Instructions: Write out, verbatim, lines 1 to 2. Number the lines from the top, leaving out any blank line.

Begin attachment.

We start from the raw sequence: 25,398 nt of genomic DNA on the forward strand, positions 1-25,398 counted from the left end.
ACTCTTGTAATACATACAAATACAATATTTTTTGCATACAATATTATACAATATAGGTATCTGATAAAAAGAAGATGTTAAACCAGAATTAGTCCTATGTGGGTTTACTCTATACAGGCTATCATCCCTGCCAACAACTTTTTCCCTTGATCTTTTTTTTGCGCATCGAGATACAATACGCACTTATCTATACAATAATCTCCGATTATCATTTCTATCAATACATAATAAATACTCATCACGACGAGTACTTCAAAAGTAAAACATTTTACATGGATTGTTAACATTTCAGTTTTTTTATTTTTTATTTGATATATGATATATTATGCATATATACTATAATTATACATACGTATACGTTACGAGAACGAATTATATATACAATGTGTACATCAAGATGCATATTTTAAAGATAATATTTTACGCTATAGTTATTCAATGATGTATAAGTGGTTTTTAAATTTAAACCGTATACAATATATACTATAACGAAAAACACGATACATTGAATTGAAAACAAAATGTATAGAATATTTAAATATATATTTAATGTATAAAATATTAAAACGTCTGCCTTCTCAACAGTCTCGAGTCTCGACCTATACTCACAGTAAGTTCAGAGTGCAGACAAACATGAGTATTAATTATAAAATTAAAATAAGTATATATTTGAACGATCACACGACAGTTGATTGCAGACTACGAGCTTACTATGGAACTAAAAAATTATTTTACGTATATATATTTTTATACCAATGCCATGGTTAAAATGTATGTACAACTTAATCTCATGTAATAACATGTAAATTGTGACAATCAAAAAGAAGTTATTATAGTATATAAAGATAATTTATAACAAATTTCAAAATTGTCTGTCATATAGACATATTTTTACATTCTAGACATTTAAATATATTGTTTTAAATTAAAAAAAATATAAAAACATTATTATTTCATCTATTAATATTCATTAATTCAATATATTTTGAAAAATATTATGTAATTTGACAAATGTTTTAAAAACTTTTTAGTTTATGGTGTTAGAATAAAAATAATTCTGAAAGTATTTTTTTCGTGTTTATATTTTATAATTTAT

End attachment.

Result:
We start from the raw sequence: 25,398 nt of genomic DNA on the forward strand, positions 1-25,398 counted from the left end.
ACTCTTGTAATACATACAAATACAATATTTTTTGCATACAATATTATACAATATAGGTATCTGATAAAAAGAAGATGTTAAACCAGAATTAGTCCTATGTGGGTTTACTCTATACAGGCTATCATCCCTGCCAACAACTTTTTCCCTTGATCTTTTTTTTGCGCATCGAGATACAATACGCACTTATCTATACAATAATCTCCGATTATCATTTCTATCAATACATAATAAATACTCATCACGACGAGTACTTCAAAAGTAAAACATTTTACATGGATTGTTAACATTTCAGTTTTTTTATTTTTTATTTGATATATGATATATTATGCATATATACTATAATTATACATACGTATACGTTACGAGAACGAATTATATATACAATGTGTACATCAAGATGCATATTTTAAAGATAATATTTTACGCTATAGTTATTCAATGATGTATAAGTGGTTTTTAAATTTAAACCGTATACAATATATACTATAACGAAAAACACGATACATTGAATTGAAAACAAAATGTATAGAATATTTAAATATATATTTAATGTATAAAATATTAAAACGTCTGCCTTCTCAACAGTCTCGAGTCTCGACCTATACTCACAGTAAGTTCAGAGTGCAGACAAACATGAGTATTAATTATAAAATTAAAATAAGTATATATTTGAACGATCACACGACAGTTGATTGCAGACTACGAGCTTACTATGGAACTAAAAAATTATTTTACGTATATATATTTTTATACCAATGCCATGGTTAAAATGTATGTACAACTTAATCTCATGTAATAACATGTAAATTGTGACAATCAAAAAGAAGTTATTATAGTATATAAAGATAATTTATAACAAATTTCAAAATTGTCTGTCATATAGACATATTTTTACATTCTAGACATTTAAATATATTGTTTTAAATTAAAAAAAATATAAAAACATTATTATTTCATCTATTAATATTCATTAATTCAATATATTTTGAAAAATATTATGTAATTTGACAAATGTTTTAAAAACTTTTTAGTTTATGGTGTTAGAATAAAAATAATTCTGAAAGTATTTTTTTCGTGTTTATATTTTATAATTTAT